At first sight, it looks like a near-certain way to lose money. An index-tracking fund waits until a share has risen far enough to get into the fund’s chosen index, and then buys it. Conversely, when a price falls so far the share drops out of the index, the fund then sells it. Surely, an intelligent investor can beat that?

Apparently not. According to a deep analysis by the Financial Times, actively-managed investment funds struggle to beat their benchmarks. Over five years, only a quarter do so, and over 15 years it’s closer to one in 10. The figures relate to the US, but there is no reason to believe the picture is much different in the UK.

It’s a grim indictment of the traditional fund management industry. The long-term gains from running active funds accrue almost entirely to the managers, rather than to the punters whose capital they are using. The managers deny this, of course, but the investors have noticed, and are voting with their money, buying trackers or Exchange Traded Funds and selling out of the actively-managed competition.

The switchers have concluded that the fees saved from buying a low-cost ETF outweigh the talent of a highly-paid fund manager. There are exceptions, of course, and all fees are coming down, but cutting them is a slow and painful process. After all, persuading a successful active manager to reduce his fee looks uncomfortably like punishment for good behaviour.

The industry’s response has been consolidation and investment in cost-saving technology. Yet this can only go so far if the underlying problem is that consistent out-performance is very rare. If the past really isn’t a good guide to the future (as the sales literature must state) then there is not even any point in trying to find that manager.

Curiously, as the trackers and the ETFs continue to soak up investors’ capital – Morningstar estimates that $9tn is now in passively-managed funds – this should give the clever active manager an edge over her passive competitors. The active breed desperately need a reason to justify their existence, since the last one, that they would outperform in turbulent markets, has been thoroughly disproved this year, on both sides of the Atlantic.

Nobody will weep for the demise of the overpaid, just about competent fund manager, but the trend is taking investors still further away from involvement with the ultimate users of their capital. Choosing a fund whose investment principles coincide with your view of what businesses should or shouldn’t do is a poor substitute for directly backing individual companies.

Those investors who pick their own shares are a dwindling minority of the market – but at least we save the management fees, and there’s comfort in knowing that there are many professionals whose stock-picking is even worse.

Dear Chancellor: grab it while you can

It did not take long for the media guns to train their sights on the Office of Tax Simplification’s suggestions for reforming capital gains tax. The Daily Mail caught the tone: “Those who inherit property, second-home owners, buy-to-let landlords and entrepreneurs who sell their businesses could be among the hardest hit by the proposed tax grab.”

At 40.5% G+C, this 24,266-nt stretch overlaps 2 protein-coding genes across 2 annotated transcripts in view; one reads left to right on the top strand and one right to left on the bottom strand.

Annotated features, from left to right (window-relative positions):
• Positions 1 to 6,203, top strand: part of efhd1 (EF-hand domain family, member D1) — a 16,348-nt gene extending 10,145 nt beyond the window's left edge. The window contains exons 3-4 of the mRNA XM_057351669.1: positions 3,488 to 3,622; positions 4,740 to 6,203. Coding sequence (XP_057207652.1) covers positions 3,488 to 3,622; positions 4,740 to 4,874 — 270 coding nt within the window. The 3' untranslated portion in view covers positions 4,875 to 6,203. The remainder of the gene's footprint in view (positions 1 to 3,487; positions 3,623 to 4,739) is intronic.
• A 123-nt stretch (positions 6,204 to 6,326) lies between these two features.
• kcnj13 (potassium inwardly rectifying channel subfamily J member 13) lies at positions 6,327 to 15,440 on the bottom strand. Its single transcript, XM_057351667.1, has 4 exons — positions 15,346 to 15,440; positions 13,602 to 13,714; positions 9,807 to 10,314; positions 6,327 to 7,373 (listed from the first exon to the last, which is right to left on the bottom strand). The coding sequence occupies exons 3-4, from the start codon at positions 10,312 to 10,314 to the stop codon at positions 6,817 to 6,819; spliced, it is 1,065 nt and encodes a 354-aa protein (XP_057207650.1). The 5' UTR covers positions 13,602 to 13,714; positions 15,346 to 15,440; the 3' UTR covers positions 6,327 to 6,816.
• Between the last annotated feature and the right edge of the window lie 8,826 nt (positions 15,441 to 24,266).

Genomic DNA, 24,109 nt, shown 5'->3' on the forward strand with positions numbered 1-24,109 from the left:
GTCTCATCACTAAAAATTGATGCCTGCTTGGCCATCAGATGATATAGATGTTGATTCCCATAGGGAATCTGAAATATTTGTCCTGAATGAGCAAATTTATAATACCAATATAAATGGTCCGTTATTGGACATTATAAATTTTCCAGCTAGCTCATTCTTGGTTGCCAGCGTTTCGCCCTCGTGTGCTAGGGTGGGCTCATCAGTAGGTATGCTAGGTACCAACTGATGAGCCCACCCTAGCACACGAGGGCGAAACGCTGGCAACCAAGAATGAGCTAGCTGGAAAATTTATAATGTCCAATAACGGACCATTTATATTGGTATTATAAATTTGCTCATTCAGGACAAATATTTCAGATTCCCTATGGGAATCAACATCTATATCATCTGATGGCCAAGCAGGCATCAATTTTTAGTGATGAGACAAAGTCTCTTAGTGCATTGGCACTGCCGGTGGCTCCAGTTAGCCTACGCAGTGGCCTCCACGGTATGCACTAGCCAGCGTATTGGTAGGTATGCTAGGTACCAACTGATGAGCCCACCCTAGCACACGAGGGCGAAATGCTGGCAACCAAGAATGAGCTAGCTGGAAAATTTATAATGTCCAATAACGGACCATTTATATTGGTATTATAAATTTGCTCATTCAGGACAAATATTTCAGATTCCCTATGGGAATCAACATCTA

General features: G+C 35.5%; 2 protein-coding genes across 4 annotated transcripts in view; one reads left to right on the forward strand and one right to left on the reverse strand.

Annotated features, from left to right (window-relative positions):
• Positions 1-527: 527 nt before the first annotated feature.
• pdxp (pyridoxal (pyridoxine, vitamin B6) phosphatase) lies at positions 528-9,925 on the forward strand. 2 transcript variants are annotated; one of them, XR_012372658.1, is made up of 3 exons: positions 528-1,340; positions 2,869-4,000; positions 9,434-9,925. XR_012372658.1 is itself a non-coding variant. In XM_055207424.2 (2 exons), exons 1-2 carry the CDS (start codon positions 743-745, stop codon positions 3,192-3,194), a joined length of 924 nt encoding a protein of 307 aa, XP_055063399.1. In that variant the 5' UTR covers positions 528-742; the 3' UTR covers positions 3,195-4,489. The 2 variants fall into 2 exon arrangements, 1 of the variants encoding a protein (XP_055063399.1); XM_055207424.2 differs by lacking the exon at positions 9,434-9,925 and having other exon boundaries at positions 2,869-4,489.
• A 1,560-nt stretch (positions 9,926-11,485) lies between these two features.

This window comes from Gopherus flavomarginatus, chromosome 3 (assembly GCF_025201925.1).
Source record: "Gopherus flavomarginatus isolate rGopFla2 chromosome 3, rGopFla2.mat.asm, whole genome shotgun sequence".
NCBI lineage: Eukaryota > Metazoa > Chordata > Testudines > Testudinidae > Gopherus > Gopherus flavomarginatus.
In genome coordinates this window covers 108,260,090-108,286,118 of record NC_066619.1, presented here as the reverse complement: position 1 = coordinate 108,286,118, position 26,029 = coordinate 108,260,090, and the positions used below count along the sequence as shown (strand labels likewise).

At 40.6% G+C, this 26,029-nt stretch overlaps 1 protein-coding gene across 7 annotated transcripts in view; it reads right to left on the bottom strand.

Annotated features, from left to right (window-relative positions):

Well, yes, they sound like best candidates for the grab which everyone agrees is going to be needed one day. CGT could certainly do with some simplification. Today’s cat’s-cradle of rates, exemptions and allowances is a tax accountant’s delight, which is why it raises just £8bn, compared to the £180bn from income tax.

Bill Dodwell, the report’s author, has spent his working life immersed in tax, but one proposal, removing the capital gains reset on death, would cause no end of misery. The price paid by the deceased for a long-held asset is probably lost, or the taxman could argue that a property upgrade was mere maintenance.

Rising shares and house prices have shown that we are not in all this Covid crisis together. Those of us on the Mail’s list should pay more.

Not Rolling in it

Can it really be only six weeks since Rolls-Royce was gasping for financial air, launching a “recapitalisation package” to raise £2bn from a 10-for-3 rescue rights issue? indeed it can, yet this week the aero-engine maker was bouncing, Tiggerishly, with excitement over small nuclear reactors.

To read one of this strange year’s most bizarre press releases, Rolls bangs on about the wonders of these things, which have been powering nuclear submarines for decades, to keep the landlubbers’ lights on. For students of Eng. Lang,, the release is all written in the future perfect, rather than the future conditional, even though the venture is highly conditional, needing a £2bn bung from the rest of us for starters.

Leading this sort of adventure is just what the Rolls rescuers do not want to hear. Making aero-engines is difficult and hugely expensive (even when they come up to spec.) and all the money so recently raised will be needed to keep the company in the game.

There is clearly quite a lot of expertise from making the reactors, but Rolls simply cannot afford another line of business. Besides, the history of UK nuclear reactors is one of constant disappointment, as the latest game-changer bursts its budget.

Small reactors, by definition, cannot match the economies of scale from big ones, and the savings from reproducing the same design all over the place depend on on how happy we are to have one in the next street. About as happy as Rolls shareholders would be to fund them, probably. These units may have a future, but if ever there was a time for the company to stick to its knitting, this is surely it.